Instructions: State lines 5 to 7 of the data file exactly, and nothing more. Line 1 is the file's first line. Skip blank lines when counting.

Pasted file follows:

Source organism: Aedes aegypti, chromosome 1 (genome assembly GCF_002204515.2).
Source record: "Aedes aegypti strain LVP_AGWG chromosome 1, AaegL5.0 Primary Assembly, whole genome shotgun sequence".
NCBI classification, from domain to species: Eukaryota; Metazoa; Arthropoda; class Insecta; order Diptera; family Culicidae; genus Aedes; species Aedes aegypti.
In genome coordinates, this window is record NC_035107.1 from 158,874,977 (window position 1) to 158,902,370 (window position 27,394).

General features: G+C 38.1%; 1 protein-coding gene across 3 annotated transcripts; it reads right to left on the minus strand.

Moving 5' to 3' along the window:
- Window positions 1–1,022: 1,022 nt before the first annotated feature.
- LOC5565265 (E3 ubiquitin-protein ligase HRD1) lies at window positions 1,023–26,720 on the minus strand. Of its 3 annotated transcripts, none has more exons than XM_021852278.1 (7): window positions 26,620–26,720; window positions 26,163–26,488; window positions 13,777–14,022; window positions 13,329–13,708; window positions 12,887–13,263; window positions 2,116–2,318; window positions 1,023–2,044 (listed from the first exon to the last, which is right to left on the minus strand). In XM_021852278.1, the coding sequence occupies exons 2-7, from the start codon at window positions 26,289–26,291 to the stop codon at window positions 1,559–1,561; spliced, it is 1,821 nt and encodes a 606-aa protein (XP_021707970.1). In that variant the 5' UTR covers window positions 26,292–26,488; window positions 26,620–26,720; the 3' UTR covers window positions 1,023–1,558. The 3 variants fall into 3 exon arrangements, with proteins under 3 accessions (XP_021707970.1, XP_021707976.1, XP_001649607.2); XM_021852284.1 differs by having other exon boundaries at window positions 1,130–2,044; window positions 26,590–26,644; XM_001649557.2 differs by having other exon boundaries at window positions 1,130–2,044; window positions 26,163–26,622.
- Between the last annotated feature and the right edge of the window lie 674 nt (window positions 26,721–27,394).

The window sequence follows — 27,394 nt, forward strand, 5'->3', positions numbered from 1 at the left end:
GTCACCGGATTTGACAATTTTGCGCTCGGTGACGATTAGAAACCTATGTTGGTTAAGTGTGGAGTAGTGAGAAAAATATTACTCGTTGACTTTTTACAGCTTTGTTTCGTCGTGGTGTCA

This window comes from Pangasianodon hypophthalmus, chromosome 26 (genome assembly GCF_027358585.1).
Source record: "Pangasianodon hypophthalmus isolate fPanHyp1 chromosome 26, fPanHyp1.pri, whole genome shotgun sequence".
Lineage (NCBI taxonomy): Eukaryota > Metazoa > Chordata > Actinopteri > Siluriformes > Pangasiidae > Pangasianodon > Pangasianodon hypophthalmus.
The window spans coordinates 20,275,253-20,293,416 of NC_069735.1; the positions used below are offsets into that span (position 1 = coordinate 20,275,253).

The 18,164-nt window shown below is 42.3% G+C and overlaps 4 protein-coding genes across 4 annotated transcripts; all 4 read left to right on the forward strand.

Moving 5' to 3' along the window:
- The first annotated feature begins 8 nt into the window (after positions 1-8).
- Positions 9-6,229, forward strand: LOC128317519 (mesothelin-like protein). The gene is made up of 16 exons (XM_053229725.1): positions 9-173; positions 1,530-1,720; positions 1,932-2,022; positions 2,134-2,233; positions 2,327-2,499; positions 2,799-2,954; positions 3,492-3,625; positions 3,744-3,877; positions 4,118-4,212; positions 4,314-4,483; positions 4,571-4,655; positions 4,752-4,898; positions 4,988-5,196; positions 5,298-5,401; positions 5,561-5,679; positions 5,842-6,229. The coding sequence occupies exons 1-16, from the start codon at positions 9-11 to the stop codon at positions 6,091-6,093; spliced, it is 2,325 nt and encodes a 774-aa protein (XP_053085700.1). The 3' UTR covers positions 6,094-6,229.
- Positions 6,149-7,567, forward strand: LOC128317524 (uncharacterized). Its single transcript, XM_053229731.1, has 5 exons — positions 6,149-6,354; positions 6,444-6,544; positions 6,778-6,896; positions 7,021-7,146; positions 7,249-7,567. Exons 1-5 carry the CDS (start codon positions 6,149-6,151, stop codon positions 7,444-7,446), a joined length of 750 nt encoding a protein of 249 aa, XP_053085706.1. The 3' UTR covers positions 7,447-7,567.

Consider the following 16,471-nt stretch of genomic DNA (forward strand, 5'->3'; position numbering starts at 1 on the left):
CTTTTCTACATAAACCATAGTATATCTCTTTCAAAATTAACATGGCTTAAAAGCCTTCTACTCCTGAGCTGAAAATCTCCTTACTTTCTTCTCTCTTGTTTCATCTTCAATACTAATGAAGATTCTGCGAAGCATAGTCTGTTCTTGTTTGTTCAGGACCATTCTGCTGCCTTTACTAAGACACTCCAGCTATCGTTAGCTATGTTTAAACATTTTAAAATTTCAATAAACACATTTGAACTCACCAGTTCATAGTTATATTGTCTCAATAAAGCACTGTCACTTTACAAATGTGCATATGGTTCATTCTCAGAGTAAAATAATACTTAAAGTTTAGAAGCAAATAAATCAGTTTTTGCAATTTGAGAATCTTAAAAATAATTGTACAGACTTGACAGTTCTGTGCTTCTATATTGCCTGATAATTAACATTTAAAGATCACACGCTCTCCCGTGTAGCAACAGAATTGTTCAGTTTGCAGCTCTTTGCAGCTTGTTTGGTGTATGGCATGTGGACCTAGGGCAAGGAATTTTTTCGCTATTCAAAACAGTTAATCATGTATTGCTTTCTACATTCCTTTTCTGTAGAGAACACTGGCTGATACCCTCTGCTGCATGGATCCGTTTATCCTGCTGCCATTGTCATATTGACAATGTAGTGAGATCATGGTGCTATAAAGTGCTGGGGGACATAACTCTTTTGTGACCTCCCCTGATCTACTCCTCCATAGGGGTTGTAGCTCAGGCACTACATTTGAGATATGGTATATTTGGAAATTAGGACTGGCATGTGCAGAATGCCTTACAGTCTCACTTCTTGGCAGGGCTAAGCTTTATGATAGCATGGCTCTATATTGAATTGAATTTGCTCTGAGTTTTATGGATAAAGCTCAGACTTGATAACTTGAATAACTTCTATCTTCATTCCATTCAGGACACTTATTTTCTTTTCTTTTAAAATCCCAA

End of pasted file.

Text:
General features: G+C 38.1%; 1 protein-coding gene across 3 annotated transcripts; it reads right to left on the minus strand.

Moving 5' to 3' along the window:
- Window positions 1–1,022: 1,022 nt before the first annotated feature.